Amazon pays more to Fife Council in rates and rent than it does to the UK government in corporation tax, prompting calls for the internet giant to pay its “fair share of tax.”

Amazon’s latest accounts for its UK-based retail business show that it paid £1.7 million UK corporation tax in 2017-18 on earnings of £72 million.

But figures obtained from Fife Council by The Ferret under freedom of information law show the firm paid a total of £2.1 million in rates, plus an additional £23,000 in rent to the local authority in 2017.

Amazon’s distribution centre outside Dunfermline – said to be the size of 14 football pitches – generates more than £2 million per year in rates for Fife Council alone. The firm also pays an additional £8,500 in rates for a “service site” at Halbeith, also near Dunfermline, and a few hundred pounds per year for lockers in Kirkcaldy and Dunfermline.

2017 payments to Fife Council from Amazon

WhatValue
Total£2,138,117
Rates - Amazon distribution centre, Dunfermline£2,106,216
Rates - Old Kingdom Service Site, Crossgates Road, Halbeith£8,510
Rates - Lockers Kirkaldy and Dunfermline£392
Rent - Old Kingdom Service Site£23,000
Source: Freedom of information requests

One tactic Amazon has used to cut its UK corporation tax bill to £1.7 million was the use of shares to pay some staff. This cost can be offset against its tax liability to Her Majesty’s Revenue and Customs (HMRC), the government department responsible for collecting UK taxes.

However, the agency workers that are bussed in to supplement the workforce in Fife do not qualify for Amazon shares.

The GMB trade union has criticised the Scottish Government for handing the US firm millions of pounds in grants whilst turning a blind eye to poor working conditions and low pay among workers.

The Ferret previously reported that the Scottish Government awarded Amazon £7.5m in grants between 2005 and 2015.

GMB claims the Dunfermline site has one of the worst safety records of any UK Amazon site. Allison Cairns, GMB Scotland organiser, said: “There were 75 serious incidents recorded there in just three and a half years.”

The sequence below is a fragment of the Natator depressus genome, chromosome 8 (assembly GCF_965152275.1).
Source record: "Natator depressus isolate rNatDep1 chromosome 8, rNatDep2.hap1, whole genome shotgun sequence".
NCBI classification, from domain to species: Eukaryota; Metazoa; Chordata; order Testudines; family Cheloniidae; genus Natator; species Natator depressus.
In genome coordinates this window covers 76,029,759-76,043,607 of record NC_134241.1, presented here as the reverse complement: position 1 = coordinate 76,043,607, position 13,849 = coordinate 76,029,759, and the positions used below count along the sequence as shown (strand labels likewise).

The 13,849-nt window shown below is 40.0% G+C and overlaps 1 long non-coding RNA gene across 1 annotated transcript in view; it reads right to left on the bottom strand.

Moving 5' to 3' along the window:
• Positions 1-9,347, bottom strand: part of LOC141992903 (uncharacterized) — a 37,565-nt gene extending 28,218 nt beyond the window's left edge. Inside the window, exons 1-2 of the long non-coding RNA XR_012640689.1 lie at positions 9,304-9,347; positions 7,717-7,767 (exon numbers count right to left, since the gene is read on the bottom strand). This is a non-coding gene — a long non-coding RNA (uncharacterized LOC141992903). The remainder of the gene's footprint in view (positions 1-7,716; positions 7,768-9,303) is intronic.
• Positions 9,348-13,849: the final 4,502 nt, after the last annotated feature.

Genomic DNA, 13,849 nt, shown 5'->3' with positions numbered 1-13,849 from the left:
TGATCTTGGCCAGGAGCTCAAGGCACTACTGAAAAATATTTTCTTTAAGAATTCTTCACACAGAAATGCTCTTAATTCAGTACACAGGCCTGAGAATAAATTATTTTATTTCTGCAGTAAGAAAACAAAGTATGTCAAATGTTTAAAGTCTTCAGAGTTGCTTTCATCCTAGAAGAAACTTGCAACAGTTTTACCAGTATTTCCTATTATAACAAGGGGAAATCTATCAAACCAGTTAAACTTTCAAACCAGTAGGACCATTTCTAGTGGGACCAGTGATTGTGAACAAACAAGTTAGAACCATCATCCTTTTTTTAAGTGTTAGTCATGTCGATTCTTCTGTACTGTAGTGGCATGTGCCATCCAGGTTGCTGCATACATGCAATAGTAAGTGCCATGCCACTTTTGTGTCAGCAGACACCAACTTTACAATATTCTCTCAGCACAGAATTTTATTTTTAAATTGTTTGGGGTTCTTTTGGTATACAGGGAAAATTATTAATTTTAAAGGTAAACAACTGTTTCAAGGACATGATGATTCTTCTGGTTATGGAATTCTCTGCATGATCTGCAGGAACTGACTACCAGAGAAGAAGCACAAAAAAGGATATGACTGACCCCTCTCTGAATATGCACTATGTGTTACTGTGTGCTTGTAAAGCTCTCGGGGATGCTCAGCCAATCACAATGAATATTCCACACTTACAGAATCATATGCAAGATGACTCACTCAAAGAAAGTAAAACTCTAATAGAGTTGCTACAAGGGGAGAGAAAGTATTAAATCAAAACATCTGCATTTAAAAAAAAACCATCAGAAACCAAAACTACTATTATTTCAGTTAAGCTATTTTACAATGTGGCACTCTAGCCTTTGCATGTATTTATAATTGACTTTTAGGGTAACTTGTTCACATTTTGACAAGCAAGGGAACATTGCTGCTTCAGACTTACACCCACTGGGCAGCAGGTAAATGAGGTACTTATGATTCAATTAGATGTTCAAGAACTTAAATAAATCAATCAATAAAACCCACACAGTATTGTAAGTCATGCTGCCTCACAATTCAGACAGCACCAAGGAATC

In 2018 the Scottish Government pledged to reform the criteria firms must meet before they can be considered for financial support, in an effort to encourage firms to pay all their workers the real living wage.

Amazon is not paying its fair share in tax. Richard Leonard MSP, Scottish Labour leader

Scottish Labour leader, Richard Leonard MSP, condemned Amazon. He pointed to the “shocking record on workers’ pay and conditions,” adding that he would also ban firms from accessing government grants if they failed to pay enough tax.

“Amazon is not paying its fair share in tax,” he said.

“The SNP government should be doing everything it can to ensure fair labour conditions – instead ministers have channelled millions of pounds of taxpayers’ money to a company which is making millions on the back of tax avoidance.”

He added: “The next Scottish Labour government will reform the grants system to ensure public money only goes to businesses to who treat their workers with dignity and who pay their fair share of tax.”

In January HMRC officials began writing to some large businesses that they believe “may be diverting profits away from the UK” in a bid to crackdown on aggressive tax avoidance.